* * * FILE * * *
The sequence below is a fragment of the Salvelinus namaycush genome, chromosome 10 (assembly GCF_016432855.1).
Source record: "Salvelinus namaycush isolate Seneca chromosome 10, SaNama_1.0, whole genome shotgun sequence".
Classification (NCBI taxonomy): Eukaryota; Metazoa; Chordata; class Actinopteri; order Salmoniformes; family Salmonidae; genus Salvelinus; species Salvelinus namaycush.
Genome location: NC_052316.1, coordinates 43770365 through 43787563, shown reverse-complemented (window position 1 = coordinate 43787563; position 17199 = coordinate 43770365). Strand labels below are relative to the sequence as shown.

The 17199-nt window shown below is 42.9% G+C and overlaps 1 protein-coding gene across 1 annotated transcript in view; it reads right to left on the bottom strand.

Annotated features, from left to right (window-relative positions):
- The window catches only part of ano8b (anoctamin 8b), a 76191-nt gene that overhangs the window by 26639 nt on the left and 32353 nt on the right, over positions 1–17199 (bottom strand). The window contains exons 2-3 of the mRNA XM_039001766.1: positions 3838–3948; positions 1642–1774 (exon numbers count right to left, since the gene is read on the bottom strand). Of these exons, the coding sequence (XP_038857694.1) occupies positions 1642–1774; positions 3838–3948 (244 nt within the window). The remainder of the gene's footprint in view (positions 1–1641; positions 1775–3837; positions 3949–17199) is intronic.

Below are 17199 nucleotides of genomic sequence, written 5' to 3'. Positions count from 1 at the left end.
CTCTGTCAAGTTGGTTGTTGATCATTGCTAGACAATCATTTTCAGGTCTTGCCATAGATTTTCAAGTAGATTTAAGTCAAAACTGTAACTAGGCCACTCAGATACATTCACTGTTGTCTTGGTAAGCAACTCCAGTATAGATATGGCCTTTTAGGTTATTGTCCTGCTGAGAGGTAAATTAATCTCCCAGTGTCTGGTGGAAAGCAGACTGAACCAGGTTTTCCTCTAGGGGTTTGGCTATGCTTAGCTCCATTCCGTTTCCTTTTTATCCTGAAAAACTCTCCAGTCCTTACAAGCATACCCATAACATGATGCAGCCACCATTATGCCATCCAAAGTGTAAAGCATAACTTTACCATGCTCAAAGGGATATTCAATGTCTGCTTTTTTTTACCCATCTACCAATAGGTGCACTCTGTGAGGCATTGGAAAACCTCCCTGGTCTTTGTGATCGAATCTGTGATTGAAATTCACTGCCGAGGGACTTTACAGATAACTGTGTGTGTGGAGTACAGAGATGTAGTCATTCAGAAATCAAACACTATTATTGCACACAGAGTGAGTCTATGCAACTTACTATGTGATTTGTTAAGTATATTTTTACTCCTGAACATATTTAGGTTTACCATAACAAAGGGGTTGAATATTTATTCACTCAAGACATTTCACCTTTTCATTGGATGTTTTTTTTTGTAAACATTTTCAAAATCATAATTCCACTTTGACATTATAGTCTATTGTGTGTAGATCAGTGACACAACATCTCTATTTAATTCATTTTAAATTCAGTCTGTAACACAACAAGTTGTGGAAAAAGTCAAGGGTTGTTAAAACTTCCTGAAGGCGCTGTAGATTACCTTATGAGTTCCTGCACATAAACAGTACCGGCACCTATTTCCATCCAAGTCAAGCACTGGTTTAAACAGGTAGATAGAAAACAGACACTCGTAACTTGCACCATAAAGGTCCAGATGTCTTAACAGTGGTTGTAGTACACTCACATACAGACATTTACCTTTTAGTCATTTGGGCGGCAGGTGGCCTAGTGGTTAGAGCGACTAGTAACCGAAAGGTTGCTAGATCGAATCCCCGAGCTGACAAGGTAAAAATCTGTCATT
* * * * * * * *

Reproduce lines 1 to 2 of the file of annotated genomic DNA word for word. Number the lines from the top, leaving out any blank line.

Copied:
The sequence below is a fragment of the Salvelinus namaycush genome, chromosome 10 (assembly GCF_016432855.1).
Source record: "Salvelinus namaycush isolate Seneca chromosome 10, SaNama_1.0, whole genome shotgun sequence".